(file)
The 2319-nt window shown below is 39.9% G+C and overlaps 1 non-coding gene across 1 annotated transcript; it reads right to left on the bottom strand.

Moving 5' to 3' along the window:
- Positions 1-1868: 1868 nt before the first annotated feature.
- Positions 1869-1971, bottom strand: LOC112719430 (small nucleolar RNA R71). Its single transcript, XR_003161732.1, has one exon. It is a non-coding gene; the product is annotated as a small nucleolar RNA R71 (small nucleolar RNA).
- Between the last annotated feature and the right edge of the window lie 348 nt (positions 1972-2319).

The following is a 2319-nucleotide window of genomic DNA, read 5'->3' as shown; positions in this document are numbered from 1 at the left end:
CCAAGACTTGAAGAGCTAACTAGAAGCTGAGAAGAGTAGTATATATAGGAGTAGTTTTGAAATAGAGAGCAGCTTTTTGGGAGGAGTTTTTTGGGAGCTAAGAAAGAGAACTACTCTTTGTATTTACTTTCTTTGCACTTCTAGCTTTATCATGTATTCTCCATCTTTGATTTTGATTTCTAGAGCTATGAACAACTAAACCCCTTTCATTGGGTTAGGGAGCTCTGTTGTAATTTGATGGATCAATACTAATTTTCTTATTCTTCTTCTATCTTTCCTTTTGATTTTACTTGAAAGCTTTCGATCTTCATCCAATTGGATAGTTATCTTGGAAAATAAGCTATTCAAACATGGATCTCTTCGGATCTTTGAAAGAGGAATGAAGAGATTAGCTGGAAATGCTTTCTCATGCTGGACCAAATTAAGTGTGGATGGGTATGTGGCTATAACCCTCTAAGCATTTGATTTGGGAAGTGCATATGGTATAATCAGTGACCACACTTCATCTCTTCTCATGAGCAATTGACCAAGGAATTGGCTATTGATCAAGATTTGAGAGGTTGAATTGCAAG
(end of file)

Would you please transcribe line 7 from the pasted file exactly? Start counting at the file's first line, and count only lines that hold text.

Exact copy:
CCAAGACTTGAAGAGCTAACTAGAAGCTGAGAAGAGTAGTATATATAGGAGTAGTTTTGAAATAGAGAGCAGCTTTTTGGGAGGAGTTTTTTGGGAGCTAAGAAAGAGAACTACTCTTTGTATTTACTTTCTTTGCACTTCTAGCTTTATCATGTATTCTCCATCTTTGATTTTGATTTCTAGAGCTATGAACAACTAAACCCCTTTCATTGGGTTAGGGAGCTCTGTTGTAATTTGATGGATCAATACTAATTTTCTTATTCTTCTTCTATCTTTCCTTTTGATTTTACTTGAAAGCTTTCGATCTTCATCCAATTGGATAGTTATCTTGGAAAATAAGCTATTCAAACATGGATCTCTTCGGATCTTTGAAAGAGGAATGAAGAGATTAGCTGGAAATGCTTTCTCATGCTGGACCAAATTAAGTGTGGATGGGTATGTGGCTATAACCCTCTAAGCATTTGATTTGGGAAGTGCATATGGTATAATCAGTGACCACACTTCATCTCTTCTCATGAGCAATTGACCAAGGAATTGGCTATTGATCAAGATTTGAGAGGTTGAATTGCAAG